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Demolition Begins On D.C. Pavilion to Make Way for Bezos Learning Center

Mon January 30, 2023 - Northeast Edition
The Architect’s Newspaper & CEG

One of the proposed designs for the Bezos Learning Center at the National Air and Space Museum in Washington, D.C. (Rendering courtesy of the Smithsonian Institution)
One of the proposed designs for the Bezos Learning Center at the National Air and Space Museum in Washington, D.C. (Rendering courtesy of the Smithsonian Institution)

A glass pyramid restaurant pavilion, designed by famed architect Gyo Obata, is being demolished in Washington, D.C., to make way for the planned $130 million Bezos Learning Center. The site is on the National Mall next door to the Smithsonian Institution's National Air and Space Museum.

The three-story Smithsonian educational facility is being funded largely by a $200 million gift from billionaire Jeff Bezos, founder and executive chair of Amazon, and the creator of Blue Origin, the space flight company famous for giving wealthy people short hops into space.

The glass pavilion, which opened in 1988 at the intersection of Jefferson Drive SW and 4th Street SW, is one of two buildings designed for the National Mall by Obata, who died in 2022 at age 99. He and his firm, Hellmuth, Obata + Kassabaum (HOK), also designed the Air and Space Museum in 1976, to which the pavilion was connected.

Workers began demolishing the restaurant pavilion in December, a task expected to finish in February, according to Alison Wood, deputy director of communications for the National Air and Space Museum.

Smithsonian representatives disclosed last year that the institution intended to raze the restaurant building, which served as a dining area for the museum's visitors, to make way for the 50,000-sq.-ft. learning center, planned to occupy the same footprint on the east side of the museum.

The 47-year-old aeronautical gallery has been undergoing renovations and partially reopened last October, according to The Architect's Newspaper.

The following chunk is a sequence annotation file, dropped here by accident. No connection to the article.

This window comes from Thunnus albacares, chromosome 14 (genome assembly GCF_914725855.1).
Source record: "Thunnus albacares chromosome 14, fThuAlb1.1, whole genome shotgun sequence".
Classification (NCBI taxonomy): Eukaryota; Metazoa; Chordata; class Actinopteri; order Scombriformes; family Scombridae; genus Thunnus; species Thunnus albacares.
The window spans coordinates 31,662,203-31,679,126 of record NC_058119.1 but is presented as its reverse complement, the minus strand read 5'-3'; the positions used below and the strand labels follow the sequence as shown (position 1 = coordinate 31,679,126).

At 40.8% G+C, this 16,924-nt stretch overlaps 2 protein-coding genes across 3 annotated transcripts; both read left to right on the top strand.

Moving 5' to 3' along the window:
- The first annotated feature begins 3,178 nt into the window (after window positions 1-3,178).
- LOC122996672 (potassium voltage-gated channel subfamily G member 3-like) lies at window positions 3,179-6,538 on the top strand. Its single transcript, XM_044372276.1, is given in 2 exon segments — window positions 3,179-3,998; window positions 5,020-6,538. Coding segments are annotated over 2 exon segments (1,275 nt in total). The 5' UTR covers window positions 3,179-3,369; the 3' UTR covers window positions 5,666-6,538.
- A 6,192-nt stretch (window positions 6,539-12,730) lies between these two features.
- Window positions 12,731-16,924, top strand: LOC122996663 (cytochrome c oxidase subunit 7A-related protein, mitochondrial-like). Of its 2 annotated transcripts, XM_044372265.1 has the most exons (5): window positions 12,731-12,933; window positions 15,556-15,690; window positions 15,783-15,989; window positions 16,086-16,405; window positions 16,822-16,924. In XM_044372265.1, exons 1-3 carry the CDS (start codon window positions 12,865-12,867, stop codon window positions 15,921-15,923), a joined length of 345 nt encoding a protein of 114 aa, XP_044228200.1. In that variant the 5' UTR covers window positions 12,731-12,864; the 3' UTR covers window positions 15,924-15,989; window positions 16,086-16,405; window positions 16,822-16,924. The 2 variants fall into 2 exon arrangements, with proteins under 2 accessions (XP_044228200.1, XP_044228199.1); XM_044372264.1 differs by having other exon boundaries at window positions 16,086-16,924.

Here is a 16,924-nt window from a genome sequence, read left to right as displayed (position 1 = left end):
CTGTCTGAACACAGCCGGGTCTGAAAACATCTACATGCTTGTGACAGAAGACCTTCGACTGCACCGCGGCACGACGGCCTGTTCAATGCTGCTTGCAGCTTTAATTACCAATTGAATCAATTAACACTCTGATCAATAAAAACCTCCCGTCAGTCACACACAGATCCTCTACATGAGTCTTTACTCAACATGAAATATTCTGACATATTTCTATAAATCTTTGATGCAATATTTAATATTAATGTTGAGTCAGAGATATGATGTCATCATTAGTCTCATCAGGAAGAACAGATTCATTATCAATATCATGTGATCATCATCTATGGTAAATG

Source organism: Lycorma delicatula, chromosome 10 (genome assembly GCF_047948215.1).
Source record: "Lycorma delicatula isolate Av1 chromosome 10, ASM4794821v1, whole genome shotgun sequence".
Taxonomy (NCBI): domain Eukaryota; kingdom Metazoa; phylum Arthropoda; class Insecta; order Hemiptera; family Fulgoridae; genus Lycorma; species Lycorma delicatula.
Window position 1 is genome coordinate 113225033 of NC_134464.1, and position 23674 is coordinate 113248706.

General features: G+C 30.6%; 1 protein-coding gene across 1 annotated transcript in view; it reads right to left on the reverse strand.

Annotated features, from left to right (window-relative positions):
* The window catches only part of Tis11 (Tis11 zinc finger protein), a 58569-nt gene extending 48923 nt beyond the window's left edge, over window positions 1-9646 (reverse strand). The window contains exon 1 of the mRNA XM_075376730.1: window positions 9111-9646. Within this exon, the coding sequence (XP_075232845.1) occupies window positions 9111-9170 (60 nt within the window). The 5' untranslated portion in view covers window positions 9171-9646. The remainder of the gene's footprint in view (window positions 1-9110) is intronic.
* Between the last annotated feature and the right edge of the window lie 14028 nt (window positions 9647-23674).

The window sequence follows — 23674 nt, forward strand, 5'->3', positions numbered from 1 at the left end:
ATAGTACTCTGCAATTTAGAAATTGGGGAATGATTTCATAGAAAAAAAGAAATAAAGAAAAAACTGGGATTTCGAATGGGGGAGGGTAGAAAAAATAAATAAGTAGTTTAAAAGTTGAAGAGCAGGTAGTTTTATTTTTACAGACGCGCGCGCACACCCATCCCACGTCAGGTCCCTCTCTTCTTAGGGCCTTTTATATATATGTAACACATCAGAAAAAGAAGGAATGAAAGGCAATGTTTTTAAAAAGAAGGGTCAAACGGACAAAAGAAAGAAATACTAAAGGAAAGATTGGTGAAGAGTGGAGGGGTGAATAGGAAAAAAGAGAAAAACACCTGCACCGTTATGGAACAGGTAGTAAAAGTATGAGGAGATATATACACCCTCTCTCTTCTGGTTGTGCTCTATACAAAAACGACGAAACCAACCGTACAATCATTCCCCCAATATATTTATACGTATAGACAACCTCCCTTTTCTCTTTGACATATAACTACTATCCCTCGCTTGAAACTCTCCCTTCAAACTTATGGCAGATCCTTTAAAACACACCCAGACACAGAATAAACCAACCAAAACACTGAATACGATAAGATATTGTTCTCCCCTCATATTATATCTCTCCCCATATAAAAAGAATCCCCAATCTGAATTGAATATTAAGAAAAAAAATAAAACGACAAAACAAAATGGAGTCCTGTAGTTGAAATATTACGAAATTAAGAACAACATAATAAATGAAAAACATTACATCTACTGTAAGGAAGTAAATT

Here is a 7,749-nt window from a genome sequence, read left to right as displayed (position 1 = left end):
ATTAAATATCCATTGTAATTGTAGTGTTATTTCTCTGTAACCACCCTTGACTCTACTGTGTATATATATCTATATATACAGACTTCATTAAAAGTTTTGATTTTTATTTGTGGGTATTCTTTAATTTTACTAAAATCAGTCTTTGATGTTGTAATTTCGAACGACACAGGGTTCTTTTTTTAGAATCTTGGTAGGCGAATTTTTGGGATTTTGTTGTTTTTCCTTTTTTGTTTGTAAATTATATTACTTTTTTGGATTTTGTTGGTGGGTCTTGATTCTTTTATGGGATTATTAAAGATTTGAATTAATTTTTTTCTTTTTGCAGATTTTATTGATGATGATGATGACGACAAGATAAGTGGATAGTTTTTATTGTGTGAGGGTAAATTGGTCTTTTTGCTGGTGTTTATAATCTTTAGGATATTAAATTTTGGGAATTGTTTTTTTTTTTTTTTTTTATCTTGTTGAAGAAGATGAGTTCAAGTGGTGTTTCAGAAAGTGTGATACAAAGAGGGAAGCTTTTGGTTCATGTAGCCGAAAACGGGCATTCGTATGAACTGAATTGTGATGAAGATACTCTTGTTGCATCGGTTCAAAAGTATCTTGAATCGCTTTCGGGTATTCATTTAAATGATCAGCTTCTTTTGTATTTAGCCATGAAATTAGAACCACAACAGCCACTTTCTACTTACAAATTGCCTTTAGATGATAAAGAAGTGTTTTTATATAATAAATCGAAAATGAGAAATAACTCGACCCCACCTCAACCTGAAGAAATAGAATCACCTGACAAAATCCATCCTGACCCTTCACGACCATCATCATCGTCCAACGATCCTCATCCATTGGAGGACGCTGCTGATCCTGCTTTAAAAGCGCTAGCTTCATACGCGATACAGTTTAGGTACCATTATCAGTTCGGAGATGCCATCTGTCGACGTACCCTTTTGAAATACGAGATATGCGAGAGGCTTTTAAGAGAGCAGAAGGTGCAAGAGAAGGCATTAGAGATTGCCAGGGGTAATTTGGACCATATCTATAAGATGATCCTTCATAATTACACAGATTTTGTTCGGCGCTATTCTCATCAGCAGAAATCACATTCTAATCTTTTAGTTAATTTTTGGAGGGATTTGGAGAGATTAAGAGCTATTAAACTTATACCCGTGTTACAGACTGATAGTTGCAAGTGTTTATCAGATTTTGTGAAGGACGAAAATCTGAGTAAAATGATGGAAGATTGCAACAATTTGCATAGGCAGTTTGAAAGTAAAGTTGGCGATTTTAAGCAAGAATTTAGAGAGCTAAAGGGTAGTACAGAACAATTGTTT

The pyramid-shaped pavilion was built primarily to serve school groups and others visiting the Air and Space Museum, but it closed in 2017 and was not protected by any landmark designation.

As of mid-January, crews had fenced off the site and removed all the glass panes from the restaurant pavilion, leaving the structure's steel frame to take down.

Bezos Center Will Work With All Smithsonian Museums

The Smithsonian describes the Bezos Learning Center as a world-class educational facility that will feature programs and activities related to innovations and careers in science, technology, engineering, mathematics and the arts. Specifically, the center is designed to include exhibition and teaching spaces, a restaurant, a rooftop terrace and an observatory.

Additionally, the facility will be connected to all Smithsonian museums, coordinating collections and experts across the institution, and promoting inquiry-based learning for visitors of all ages, with a focus on under-resourced communities.

According to the Smithsonian, $80 million of Bezos's gift will go toward the learning center's design and construction, and $50 million will fund programming. The remaining $70 million is slated to help pay for the ongoing renovation of the Air and Space Museum, a project started in 2018 and expected to cost more than $360 million.

Quinn Evans Architects, in Richmond, Va., is leading the design work for the popular museum's renovation.

The Architect's Newspaper reported that the Smithsonian issued a solicitation for architects to design the Bezos Learning Center last year before narrowing its choices down to five proposals in September. The Smithsonian is expected to announce its preferred design soon.

Once an architect is named, the Smithsonian's timetable calls for 2023 to be devoted to the Bezos Learning Center's design. After that, construction should begin in 2024 and be complete in 2026, the 50th anniversary of the Air and Space Museum and 250th anniversary of the signing of the Declaration of Independence.

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